The Heartbeat of Wounded Knee by David Treuer

Staff Pick

David Treuer’s revelatory history, The Heartbeat of Wounded Knee (Riverhead, $17) tells much more than the story of “Native America from 1890 to the present.” To understand 1890—the date of the massacre of 150 Lakota Sioux at Wounded Knee, which seemed to be the final nail in the coffin of America’s indigenous peoples—we have to know the innumerable ways the U.S. had already tried to deal with its “Indian problem,” how Europeans had treated the Natives from first contact, and what life was like on the continent during the centuries before it was “discovered” by whites. Treuer covers this complicated history in detail; if the number of treaties, acts, and battles is dizzying, what comes through clearly is that there is no single “Indian” story. Each tribe—and often each clan within the tribe—occupies distinct cultural and geographical landscapes, and each has been impacted differently by the various means whites have used to try to control them. These stories are fascinating and long overdue—without them, the story of America, and especially of the West, has been both partial and seriously impoverished. Treuer’s central thesis, however, is that despite whites’ relentless battle to exterminate Natives, they failed. Wounded Knee was not the end of the story, just one chapter in an ongoing saga.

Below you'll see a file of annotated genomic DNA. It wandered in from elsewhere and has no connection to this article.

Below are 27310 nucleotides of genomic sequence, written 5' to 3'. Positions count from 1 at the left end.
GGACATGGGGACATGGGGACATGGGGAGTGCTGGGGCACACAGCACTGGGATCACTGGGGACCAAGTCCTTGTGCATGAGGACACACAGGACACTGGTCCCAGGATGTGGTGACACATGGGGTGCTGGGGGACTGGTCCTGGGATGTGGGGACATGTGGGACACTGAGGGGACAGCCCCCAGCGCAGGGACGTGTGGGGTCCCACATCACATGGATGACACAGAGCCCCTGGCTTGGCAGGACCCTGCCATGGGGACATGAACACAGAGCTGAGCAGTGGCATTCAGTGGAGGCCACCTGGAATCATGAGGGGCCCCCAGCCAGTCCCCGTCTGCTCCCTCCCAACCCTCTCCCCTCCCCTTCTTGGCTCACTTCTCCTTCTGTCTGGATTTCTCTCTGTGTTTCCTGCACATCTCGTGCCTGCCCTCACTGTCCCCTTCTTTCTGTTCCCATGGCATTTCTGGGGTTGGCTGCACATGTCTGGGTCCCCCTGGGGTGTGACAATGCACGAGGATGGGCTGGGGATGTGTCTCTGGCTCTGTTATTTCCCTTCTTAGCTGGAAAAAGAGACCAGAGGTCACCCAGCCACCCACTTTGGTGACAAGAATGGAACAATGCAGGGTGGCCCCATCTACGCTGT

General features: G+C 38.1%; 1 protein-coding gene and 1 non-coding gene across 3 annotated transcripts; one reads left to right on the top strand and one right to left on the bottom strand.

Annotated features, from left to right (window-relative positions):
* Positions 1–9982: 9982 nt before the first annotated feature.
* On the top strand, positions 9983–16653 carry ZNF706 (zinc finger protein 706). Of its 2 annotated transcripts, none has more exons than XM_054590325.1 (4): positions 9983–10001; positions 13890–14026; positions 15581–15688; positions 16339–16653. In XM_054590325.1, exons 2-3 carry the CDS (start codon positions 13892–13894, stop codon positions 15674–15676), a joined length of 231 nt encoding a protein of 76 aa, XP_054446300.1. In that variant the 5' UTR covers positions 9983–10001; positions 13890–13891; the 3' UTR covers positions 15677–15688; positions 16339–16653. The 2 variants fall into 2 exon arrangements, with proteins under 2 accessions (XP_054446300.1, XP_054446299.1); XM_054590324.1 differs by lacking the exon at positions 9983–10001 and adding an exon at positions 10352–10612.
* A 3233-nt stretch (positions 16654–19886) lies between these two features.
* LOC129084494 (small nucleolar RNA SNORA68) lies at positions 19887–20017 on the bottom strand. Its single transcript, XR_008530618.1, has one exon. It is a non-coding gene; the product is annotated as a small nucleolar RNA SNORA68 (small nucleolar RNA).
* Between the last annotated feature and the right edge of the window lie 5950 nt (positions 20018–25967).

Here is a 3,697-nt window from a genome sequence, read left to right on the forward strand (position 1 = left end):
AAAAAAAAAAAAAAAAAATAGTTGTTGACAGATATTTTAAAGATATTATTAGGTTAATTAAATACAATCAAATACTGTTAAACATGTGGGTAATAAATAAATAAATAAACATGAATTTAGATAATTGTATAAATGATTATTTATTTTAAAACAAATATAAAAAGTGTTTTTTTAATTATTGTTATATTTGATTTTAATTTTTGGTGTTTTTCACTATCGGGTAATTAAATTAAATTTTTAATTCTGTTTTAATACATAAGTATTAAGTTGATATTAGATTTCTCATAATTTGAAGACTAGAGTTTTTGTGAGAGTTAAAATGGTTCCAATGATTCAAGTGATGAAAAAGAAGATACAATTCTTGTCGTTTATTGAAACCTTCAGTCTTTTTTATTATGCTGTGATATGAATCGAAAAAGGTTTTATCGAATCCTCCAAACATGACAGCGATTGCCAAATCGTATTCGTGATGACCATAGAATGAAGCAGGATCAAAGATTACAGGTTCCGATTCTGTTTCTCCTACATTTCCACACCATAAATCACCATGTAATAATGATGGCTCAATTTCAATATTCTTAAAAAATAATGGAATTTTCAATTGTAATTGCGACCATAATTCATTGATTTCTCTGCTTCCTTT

The Heartbeat of Wounded Knee: Native America from 1890 to the Present Cover Image
$17.00
ISBN: 9780399573194
Availability: In Stock—Click for Locations
Published: Riverhead Books - November 5th, 2019

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